(B) The Court may enter any appropriate order or orders in connection with an application, including an order for a medical and mental examination of the attorney, at the attorney's expense or at public expense.
(C) Where an attorney has been suspended or has resigned under this subdivision, and has been subsequently judicially declared to be competent, the Court may dispense with further evidence that the disability has been removed.
(D) The petitioner shall identify every psychiatrist, psychologist and physician by whom, and every hospital or clinic in which, the attorney has been examined or treated since suspension, and upon request shall furnish to the Court written consent to each to divulge such information and records as requested by the Court.
(4) An attorney who has been suspended for non-disciplinary reasons under Rules 6 or 10 of the Maine Bar Rules may petition to the Court for reinstatement.
The Court may enter any appropriate order or orders in connection with such application.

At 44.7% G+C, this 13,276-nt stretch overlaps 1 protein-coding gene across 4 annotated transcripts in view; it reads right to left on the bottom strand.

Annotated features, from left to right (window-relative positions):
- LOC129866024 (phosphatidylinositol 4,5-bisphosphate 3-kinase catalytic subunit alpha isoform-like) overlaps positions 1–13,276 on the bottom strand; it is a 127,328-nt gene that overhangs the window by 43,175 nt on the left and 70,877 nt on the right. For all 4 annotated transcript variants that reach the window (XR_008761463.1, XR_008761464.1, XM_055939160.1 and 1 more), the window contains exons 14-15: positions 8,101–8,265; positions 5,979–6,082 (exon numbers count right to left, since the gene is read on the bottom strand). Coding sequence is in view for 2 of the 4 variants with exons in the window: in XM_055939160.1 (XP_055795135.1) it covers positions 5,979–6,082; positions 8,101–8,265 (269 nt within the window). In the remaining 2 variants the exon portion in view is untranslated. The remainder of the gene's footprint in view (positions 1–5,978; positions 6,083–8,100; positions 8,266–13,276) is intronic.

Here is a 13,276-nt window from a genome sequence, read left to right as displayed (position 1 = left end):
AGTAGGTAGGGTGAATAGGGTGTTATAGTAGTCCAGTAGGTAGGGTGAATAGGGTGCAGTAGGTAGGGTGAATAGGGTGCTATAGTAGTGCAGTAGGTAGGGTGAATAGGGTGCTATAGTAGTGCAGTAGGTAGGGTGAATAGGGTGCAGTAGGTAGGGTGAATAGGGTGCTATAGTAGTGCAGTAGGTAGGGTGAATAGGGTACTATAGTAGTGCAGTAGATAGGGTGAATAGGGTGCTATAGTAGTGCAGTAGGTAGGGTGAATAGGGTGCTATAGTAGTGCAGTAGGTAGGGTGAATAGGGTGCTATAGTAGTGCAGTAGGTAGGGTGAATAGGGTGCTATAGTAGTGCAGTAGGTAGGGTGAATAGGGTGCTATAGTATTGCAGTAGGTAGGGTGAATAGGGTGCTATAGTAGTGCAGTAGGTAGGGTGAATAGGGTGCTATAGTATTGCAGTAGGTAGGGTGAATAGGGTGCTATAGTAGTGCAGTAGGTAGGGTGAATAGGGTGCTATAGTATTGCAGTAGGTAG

(5) Petitions for reinstatement (including those under subdivision (e)) shall be filed with the Executive Clerk of the Court and also with the Board of Overseers of the Bar accompanied by a $ 200.00 filing fee payable to the Board of Overseers of the Bar. The petitioner shall also provide a completed Board reinstatement questionnaire to Bar Counsel at the same time as the filing of the petition. Upon review and conclusion that the petition and questionnaire have been properly completed and filed, Bar Counsel shall, with or without investigation, either agree with or oppose the petition.
If Bar Counsel agrees that reinstatement is appropriate, the petitioner shall be so informed and the matter shall be placed before the Board for consideration at its next available meeting for the petitioner, petitioner's counsel, if any, and Bar Counsel to appear to allow the Board to confirm that the petitioner's reinstatement should be recommended for approval by the Court, or to direct Bar Counsel to oppose the petition.
If Bar Counsel opposes the petition, the petitioner shall be so informed and the matter shall be immediately referred to the Grievance Commission Chair or Vice Chair for hearing which will ordinarily be by a hearing panel of that Commission.